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I got a question about how much missing data could you have in a study and still feel comfortable with your data analysis. It’s a question with no hard and fast answer, but I get the question so often that I have developed some general guidance.
Everyone wants a rule on this, and no rule will work. It depends on how or why the data is missing. Sometimes 5% missing will kill you and sometimes 90% missing is not a serious issue. Seriously, I have heard arguments that even 90% missing is not a problem if you make a few reasonable assumptions about your data and use a rigorous approach to imputing the missing values. It’s easy enough to verify this. Take a data set with no missing values and remove 90% of the data using a particular set of assumptions. Then impute using a rigorous approach and see if the results match those of the original data set.
But here’s what I tell people. If less than 10% of your data is missing and there is nothing too unusual about the data that is missing then you’re probably okay. If more than 30% is missing, there’s a good chance you have problems unless you proceed very carefully.
That’s a rule of thumb and I remind people that no one gets thrown in jail for violating a rule of thumb.
There’s also a consideration of the method being used. If you rely on a simplistic approach, such as complete case analysis or last observation carried forward, you cannot afford to have more than a small percentage of missing values. If you use rigorous approaches like multiple imputation or maximum likelihood approaches to missing data, then you can tolerate even a very large fraction of missing data. Anyone using these rigorous approaches, of course, should work closely with a statistician. Large amounts of missing data is one of the “red flags” that I look for when deciding how much help a client needs.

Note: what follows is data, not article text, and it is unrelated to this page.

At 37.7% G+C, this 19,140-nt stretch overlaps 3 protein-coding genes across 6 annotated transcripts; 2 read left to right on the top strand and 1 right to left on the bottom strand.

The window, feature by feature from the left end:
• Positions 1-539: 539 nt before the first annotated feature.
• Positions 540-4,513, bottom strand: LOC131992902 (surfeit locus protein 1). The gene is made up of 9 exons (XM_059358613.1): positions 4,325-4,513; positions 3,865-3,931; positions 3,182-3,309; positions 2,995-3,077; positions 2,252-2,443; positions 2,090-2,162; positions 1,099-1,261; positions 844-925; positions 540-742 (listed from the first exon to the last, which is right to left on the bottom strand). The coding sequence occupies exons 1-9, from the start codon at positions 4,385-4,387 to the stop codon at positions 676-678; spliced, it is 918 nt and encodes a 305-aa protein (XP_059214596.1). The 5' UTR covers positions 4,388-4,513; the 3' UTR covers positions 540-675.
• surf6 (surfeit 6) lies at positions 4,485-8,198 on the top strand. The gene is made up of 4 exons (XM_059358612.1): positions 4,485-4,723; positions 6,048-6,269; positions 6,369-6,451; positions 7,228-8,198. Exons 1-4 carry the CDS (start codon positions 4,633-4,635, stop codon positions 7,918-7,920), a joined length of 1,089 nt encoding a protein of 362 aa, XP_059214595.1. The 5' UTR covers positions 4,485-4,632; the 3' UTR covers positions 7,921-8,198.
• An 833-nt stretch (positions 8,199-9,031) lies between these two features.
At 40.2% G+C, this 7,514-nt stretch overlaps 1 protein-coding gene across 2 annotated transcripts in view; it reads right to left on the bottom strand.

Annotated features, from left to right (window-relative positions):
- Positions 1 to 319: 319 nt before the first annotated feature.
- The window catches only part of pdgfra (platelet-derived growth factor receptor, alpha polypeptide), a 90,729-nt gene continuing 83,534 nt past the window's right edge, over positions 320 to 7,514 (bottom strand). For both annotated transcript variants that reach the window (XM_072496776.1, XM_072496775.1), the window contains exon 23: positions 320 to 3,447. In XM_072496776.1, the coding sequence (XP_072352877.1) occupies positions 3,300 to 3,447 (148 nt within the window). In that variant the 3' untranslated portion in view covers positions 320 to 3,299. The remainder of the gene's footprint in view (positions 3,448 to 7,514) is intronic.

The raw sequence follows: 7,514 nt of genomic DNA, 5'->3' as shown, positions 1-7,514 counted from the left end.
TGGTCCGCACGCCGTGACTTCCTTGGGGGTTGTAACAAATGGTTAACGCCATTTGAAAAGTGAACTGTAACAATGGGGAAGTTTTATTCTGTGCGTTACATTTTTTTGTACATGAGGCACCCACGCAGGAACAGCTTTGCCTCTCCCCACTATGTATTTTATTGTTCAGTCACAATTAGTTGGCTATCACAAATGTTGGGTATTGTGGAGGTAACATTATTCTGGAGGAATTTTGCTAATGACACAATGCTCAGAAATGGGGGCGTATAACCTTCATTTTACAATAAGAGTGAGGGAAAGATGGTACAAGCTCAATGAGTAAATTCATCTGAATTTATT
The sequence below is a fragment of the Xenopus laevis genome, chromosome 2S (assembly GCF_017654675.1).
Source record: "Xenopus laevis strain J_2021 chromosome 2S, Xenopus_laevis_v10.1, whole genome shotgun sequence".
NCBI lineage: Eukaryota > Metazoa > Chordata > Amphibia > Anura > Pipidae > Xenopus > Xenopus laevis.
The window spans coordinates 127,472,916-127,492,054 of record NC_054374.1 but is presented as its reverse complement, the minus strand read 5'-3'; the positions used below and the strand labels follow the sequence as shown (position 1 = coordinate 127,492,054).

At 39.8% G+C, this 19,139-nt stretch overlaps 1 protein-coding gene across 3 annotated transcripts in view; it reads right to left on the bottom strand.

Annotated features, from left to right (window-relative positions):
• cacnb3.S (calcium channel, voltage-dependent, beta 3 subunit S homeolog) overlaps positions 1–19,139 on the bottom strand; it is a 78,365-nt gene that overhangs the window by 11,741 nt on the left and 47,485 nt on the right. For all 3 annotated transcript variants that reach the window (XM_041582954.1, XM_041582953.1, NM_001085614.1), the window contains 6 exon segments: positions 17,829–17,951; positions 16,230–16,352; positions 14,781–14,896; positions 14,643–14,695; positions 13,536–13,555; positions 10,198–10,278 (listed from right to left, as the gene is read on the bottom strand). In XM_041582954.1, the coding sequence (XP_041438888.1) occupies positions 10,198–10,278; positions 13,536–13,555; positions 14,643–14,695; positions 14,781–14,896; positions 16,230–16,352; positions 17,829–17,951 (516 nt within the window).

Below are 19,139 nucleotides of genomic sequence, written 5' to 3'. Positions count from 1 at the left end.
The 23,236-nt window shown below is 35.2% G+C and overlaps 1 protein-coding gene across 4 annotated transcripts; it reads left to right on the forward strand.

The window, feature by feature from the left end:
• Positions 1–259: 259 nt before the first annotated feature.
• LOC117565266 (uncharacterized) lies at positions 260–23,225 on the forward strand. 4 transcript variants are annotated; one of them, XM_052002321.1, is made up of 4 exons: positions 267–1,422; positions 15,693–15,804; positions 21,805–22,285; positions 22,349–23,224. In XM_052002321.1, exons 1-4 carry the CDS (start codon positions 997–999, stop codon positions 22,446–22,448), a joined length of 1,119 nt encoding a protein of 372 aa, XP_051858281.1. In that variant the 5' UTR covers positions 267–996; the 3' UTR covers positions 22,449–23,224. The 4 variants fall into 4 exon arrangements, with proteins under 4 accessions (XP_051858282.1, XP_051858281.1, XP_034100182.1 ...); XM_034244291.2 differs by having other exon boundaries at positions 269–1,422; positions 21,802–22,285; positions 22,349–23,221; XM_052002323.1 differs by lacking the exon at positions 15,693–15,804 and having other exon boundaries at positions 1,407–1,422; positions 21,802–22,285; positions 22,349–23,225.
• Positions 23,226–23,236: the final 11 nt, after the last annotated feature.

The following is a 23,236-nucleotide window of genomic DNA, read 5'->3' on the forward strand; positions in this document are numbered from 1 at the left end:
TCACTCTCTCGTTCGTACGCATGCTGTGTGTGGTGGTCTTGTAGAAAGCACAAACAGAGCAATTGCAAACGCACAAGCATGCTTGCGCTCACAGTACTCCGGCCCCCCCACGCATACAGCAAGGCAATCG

Finally, you need to ask yourself why the data is missing, and this often requires speculation beyond the data set itself. Certain types of missing value mechanisms, like missing completely at random, are easily addressed, even if you have a large fraction of missing data. But watch out for informative missingness or data missing not at random . These are setting where the fact that a value is missing is directly associated with the value that you don’t know. If you are measuring something sensitive, and you know that people are more likely to skip answering if they have this sensitive condition, then even a small fraction of missing data can cause serious problems.